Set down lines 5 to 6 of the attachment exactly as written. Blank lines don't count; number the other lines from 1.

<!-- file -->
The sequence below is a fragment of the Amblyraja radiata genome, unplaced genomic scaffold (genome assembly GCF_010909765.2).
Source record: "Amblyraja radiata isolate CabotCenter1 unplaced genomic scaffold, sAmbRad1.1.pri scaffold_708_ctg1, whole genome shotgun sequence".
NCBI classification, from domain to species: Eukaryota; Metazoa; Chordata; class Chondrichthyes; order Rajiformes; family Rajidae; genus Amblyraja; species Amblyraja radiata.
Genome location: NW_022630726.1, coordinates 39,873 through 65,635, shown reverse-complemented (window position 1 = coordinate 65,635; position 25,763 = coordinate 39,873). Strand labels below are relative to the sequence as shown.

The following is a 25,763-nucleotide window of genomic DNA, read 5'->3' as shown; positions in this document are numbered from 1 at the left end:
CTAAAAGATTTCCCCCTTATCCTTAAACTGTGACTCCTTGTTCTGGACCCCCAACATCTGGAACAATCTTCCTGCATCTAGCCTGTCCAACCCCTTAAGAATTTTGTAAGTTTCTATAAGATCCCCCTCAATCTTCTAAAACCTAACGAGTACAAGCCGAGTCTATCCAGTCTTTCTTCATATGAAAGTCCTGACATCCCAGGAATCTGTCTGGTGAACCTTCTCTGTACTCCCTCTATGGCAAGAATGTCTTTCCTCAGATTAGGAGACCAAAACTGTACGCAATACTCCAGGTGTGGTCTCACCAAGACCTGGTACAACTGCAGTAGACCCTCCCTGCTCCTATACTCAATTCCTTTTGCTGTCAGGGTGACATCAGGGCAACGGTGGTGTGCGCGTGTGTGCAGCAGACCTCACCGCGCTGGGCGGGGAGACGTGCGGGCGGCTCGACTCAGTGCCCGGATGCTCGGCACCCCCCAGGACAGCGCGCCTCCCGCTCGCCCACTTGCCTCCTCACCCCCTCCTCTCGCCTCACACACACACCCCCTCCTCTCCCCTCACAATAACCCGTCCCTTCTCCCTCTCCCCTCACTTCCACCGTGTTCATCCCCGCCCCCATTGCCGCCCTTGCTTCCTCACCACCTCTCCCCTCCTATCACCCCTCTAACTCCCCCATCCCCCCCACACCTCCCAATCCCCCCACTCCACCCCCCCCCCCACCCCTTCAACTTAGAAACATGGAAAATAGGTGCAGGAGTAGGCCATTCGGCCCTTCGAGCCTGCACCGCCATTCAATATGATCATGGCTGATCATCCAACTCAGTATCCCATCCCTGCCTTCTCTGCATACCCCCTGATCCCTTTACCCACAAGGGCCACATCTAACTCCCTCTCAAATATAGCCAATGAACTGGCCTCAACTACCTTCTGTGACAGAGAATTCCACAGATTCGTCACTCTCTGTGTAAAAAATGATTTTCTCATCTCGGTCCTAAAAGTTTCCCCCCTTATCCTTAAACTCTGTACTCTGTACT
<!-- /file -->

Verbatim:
The following is a 25,763-nucleotide window of genomic DNA, read 5'->3' as shown; positions in this document are numbered from 1 at the left end:
CTAAAAGATTTCCCCCTTATCCTTAAACTGTGACTCCTTGTTCTGGACCCCCAACATCTGGAACAATCTTCCTGCATCTAGCCTGTCCAACCCCTTAAGAATTTTGTAAGTTTCTATAAGATCCCCCTCAATCTTCTAAAACCTAACGAGTACAAGCCGAGTCTATCCAGTCTTTCTTCATATGAAAGTCCTGACATCCCAGGAATCTGTCTGGTGAACCTTCTCTGTACTCCCTCTATGGCAAGAATGTCTTTCCTCAGATTAGGAGACCAAAACTGTACGCAATACTCCAGGTGTGGTCTCACCAAGACCTGGTACAACTGCAGTAGACCCTCCCTGCTCCTATACTCAATTCCTTTTGCTGTCAGGGTGACATCAGGGCAACGGTGGTGTGCGCGTGTGTGCAGCAGACCTCACCGCGCTGGGCGGGGAGACGTGCGGGCGGCTCGACTCAGTGCCCGGATGCTCGGCACCCCCCAGGACAGCGCGCCTCCCGCTCGCCCACTTGCCTCCTCACCCCCTCCTCTCGCCTCACACACACACCCCCTCCTCTCCCCTCACAATAACCCGTCCCTTCTCCCTCTCCCCTCACTTCCACCGTGTTCATCCCCGCCCCCATTGCCGCCCTTGCTTCCTCACCACCTCTCCCCTCCTATCACCCCTCTAACTCCCCCATCCCCCCCACACCTCCCAATCCCCCCACTCCACCCCCCCCCCCACCCCTTCAACTTAGAAACATGGAAAATAGGTGCAGGAGTAGGCCATTCGGCCCTTCGAGCCTGCACCGCCATTCAATATGATCATGGCTGATCATCCAACTCAGTATCCCATCCCTGCCTTCTCTGCATACCCCCTGATCCCTTTACCCACAAGGGCCACATCTAACTCCCTCTCAAATATAGCCAATGAACTGGCCTCAACTACCTTCTGTGACAGAGAATTCCACAGATTCGTCACTCTCTGTGTAAAAAATGATTTTCTCATCTCGGTCCTAAAAGTTTCCCCCCTTATCCTTAAACTCTGTACTCTGTACT